The pavement lights set into the ceiling, ordinarily a source of daylight for this space, have been closed up, darkening it. The weight of the building suspended above us seems even more apparent and indeed more oppressive. Balka has strung a chain-link fence across the entire room at 2.1m above the floor level, creating a false ceiling and exacerbating the sense of confinement that the space already provides.  The directional lighting and the changed proportions of the space, along with a sound installation (the theme tune to The Great Escape, whistled by gallery staff) audible from an adjacent space, intensify this feeling. It seems clear, at this juncture, what the intention of the artist is.

But then, in circumnavigating the space a few times, deliberately crossing and re-crossing my paths, the effect wanes. I stop to examine the mesh and its construction closely, positioned only a matter of centimetres above my head: the edges and the joins, fixings to the wall, hangers from the ceiling. The links of the wire, the slight dip and sag in the surface and the way in which your perspective of the mesh fundamentally alters your perception of the space. It soon seems to be all too much artifice. You become increasingly aware of your location in a commercial gallery, in St James, replete with gallery staff and emergency exit signs glowing unseemly in the half darkness. I know what I should be feeling and how I should react, but standing in the space, a fundamental sense of disconnect emerges. I stay a little longer, but once it takes hold, this sense is difficult to shake.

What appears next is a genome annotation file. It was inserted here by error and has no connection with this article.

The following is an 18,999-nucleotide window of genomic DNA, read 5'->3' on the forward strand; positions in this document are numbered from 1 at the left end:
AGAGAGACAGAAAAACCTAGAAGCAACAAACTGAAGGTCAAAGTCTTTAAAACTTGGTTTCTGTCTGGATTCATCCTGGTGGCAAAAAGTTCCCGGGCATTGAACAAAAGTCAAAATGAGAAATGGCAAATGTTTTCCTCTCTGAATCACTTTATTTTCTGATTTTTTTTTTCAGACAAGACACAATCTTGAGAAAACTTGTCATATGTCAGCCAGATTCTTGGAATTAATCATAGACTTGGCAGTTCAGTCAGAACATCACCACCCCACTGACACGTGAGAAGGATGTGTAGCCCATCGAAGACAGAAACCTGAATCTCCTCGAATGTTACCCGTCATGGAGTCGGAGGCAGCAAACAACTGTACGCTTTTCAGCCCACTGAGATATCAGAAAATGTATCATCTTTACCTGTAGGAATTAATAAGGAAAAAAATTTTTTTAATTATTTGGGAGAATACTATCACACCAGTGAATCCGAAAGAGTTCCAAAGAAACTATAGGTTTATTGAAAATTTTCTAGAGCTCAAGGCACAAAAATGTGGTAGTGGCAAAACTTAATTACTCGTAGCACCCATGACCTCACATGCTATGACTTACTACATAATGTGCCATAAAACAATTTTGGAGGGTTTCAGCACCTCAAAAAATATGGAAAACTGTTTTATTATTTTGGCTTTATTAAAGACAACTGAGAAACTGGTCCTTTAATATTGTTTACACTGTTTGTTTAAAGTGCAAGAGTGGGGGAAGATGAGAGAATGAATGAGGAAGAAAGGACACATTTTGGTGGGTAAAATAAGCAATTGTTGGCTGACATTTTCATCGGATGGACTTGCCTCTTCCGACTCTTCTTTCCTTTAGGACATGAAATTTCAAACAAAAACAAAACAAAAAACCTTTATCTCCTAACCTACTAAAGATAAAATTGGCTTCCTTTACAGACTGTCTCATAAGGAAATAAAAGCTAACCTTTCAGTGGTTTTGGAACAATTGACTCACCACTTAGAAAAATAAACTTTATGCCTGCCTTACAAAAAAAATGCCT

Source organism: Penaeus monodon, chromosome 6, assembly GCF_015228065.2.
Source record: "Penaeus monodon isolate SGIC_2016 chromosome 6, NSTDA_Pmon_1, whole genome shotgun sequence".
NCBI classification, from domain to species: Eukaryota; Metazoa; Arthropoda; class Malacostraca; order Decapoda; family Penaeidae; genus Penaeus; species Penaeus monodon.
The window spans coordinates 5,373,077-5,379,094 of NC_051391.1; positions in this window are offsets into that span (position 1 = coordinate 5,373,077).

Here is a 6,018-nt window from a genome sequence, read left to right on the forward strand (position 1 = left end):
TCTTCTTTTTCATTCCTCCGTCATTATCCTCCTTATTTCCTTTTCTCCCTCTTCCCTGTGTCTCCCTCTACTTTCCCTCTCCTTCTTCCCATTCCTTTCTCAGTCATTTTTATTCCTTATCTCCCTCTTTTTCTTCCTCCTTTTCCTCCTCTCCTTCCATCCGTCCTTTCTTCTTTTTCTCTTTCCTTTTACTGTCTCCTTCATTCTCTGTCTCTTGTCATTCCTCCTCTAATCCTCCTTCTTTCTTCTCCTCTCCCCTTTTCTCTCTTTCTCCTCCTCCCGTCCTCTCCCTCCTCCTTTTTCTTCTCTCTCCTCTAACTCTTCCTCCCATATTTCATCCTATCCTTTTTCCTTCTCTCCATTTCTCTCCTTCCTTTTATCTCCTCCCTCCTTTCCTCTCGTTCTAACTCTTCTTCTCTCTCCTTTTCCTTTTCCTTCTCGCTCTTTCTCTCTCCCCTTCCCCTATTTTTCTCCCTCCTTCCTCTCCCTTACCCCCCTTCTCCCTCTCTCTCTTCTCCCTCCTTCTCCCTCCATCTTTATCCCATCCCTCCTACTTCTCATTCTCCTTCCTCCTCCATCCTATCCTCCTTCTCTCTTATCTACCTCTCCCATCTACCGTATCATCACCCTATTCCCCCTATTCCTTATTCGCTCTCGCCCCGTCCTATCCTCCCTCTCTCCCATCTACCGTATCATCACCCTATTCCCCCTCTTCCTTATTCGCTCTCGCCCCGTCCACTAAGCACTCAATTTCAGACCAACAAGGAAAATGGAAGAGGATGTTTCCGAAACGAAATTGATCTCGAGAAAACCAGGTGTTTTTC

I climb back up to the ground floor, this time looking up at the brick building opposite, through a view framed at the head of the stairs. I step out of the building emerging blinking into the daylight and am momentarily disoriented. The inert building stands behind me, unmoved. It is only as I walk through the passage back to the street that the immediate memory of my experience of the space reveals itself as the primary affect. Removed from the actual installation, where its artifice is all too apparent, what remains is an afterlife, an echo of the sense of claustrophobic containment.